Boy Scouts don't have to allow gay scoutmasters
In a 5-4 decision, the Supreme Court ruled yesterday that requiring the Boy Scouts of America (BSA) to admit homosexual scout leaders "violates the Boy Scouts' First Amendment right of expressive association" as it "would significantly burden the organization's right to oppose or disfavor homosexual conduct." Then there's the ruling's not-that-there's-anything-wrong-with-that clause: "In so ruling, the Court is not guided by its view of whether the Boy Scouts' teachings with respect to homosexual conduct are right or wrong; public or judicial disapproval of an organization's expression does not justify the State's effort to compel the organization to accept members in derogation of the organization's expressive message." (Actually, that's more than just a statement assuring everyone that the Court's down with gays. The New Jersey Supreme Court had ruled that judicial disapproval did justify forcing the scouts to allow gay scoutmasters, saying such a ban was based "on little more than prejudice.") In the dissenting opinion, John Paul Stevens wrote that requiring the Boy Scouts to allow gay leaders "does not impose any serious burdens on BSA's … shared goals, nor does it force BSA to communicate any message that it does not wish to endorse." (See the Supreme Court decision and dissent in Acrobat format at the official Supreme Court site, or in HTML here.) For media coverage, see The Washington Post, The New York Times, The Washington Times, The [Newark] Star-Ledger (with sidebars on James Dale's reaction and judicial reasoning), and The [Baltimore] Sun. Christianity Today's earlier coverage of the case is available here.Partial-birth abortion ban struck down
In another 5-4 decision, the Supreme Court ruled Nebraska's ban on partial-birth abortions as unconstitutional. "Because all those who perform abortion procedures using the … method must fear prosecution, conviction, and imprisonment, the Nebraska law imposes an undue burden upon a woman's right to make an abortion decision," wrote Justice Stephen Breyer for the majority. Each of the four dissenters wrote their own opinions, but none was so harsh as that of Antonin Scalia, who wrote, "I am optimistic enough to believe that, one day, Stenberg v. Carhart will be assigned its rightful place in the history of this Court's jurisprudence beside Korematsu and Dred Scott. The method of killing a human child—one cannot even accurately say an entirely unborn human child—proscribed by this statute is so horrible that the most clinical description of it evokes a shudder of revulsion." (See the official opinions here if you have the Acrobat plug-in, otherwise go here.) For media coverage, see The New York Times, The Washington Post, The Washington Times (which has a sidebar on reaction to the decision), and the Omaha World-Herald (which has several related articles).Religious schools can receive public instructional materials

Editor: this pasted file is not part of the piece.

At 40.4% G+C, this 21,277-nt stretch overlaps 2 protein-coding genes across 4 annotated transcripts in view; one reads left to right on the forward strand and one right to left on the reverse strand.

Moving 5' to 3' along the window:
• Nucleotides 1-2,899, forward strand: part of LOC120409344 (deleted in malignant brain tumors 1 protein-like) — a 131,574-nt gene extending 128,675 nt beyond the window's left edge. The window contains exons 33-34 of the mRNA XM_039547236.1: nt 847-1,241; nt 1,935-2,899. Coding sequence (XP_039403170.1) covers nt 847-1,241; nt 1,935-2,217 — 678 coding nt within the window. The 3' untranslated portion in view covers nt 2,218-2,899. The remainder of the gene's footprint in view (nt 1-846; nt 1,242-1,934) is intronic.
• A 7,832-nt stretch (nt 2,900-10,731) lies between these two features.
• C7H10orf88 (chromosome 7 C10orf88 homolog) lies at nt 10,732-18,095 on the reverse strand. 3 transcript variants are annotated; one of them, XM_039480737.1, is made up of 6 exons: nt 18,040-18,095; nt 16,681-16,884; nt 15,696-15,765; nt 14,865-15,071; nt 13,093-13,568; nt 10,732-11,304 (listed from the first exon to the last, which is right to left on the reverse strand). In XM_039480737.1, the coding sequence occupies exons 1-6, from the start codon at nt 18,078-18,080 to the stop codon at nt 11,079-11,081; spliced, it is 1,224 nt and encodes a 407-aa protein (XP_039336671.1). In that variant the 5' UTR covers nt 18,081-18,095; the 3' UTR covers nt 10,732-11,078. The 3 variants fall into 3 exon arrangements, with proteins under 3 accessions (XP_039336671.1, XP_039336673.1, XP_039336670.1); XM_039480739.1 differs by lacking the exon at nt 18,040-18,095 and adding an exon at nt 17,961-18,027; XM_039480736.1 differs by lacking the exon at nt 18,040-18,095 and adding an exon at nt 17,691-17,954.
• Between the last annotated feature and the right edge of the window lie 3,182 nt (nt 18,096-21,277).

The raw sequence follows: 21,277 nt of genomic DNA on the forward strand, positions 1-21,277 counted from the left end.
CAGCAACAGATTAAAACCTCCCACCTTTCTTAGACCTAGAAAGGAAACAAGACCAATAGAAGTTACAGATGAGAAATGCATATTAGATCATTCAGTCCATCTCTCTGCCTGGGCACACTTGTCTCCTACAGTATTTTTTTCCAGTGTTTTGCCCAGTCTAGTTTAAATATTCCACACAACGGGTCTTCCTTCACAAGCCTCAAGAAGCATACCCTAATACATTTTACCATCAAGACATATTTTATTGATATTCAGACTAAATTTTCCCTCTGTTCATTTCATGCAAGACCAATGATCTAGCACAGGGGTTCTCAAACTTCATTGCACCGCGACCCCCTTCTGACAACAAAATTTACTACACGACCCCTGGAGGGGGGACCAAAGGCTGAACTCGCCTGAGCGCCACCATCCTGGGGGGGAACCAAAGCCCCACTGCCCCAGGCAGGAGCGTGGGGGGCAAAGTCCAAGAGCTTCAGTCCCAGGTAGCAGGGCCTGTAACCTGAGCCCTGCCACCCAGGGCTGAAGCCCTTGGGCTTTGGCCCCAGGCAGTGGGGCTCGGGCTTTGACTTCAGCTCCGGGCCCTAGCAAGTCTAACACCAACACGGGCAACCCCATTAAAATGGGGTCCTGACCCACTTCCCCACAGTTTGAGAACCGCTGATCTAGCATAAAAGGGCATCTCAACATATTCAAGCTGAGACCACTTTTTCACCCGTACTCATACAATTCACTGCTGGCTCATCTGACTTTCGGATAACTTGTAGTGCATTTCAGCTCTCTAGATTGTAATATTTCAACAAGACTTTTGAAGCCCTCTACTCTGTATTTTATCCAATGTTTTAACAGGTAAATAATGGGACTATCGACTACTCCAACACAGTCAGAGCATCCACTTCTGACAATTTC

In a 6-3 decision, the court allowed public school systems to lend library books, computers and other instructional items to religious schools. "Nothing in the Establishment Clause requires the exclusion of pervasively sectarian schools from otherwise permissible aid programs," wrote Justice Clarence Thomas. "This doctrine, born of bigotry, should be buried now." (The official opinions are here in Acrobat form, and here in HTML.) "The decision appeared likely to provide momentum for the drive to legalize the use of vouchers for religious-school tuition and provide ammunition for the legal argument that as long as aid was distributed evenhandedly, it could not be said to be impermissibly favoring religious recipient," notes The New York Times, which runs a sidebar on possible ramifications on the voucher debate. Similar conclusions were drawn by The Washington Post, The Washington Times, and USA Today. The [New Orleans] Times-Picayune report puts a local spin on the decision. See also our earlier coverage of the case, " Do Computers Cross the Church-State Divide?"Clinic buffer zone approved
A decision supporting a "bubble zone" where leaflets and "oral arguments" are prohibited within eight feet of anyone entering an abortion clinic received far less media attention. Justice John Paul Stevens' decision for the six-justice majority drew largely on a 1928 dissenting opinion by Louis Brandeis that noted "the right to be let alone is the most comprehensive of rights and the right most valued by civilized men." In another dissenting opinion, Scalia was again at his rhetorical best. "I scarcely know how to respond to such an unabashed repudiation of our First Amendment doctrine," he wrote. ( Here's the official site, and here's the decision in HTML.) Faced with Supreme Court decision overload, most major newspapers didn't give this decision much coverage. Those who did typically tied it into their coverage of the decision on partial-birth abortion or simply ran the Associated Press article. USA Today ran its coverage separately, however, and online news sources like CNN and ABCNews give it independent play. Our coverage of the last Supreme Court "bubble zone" decision is also available.

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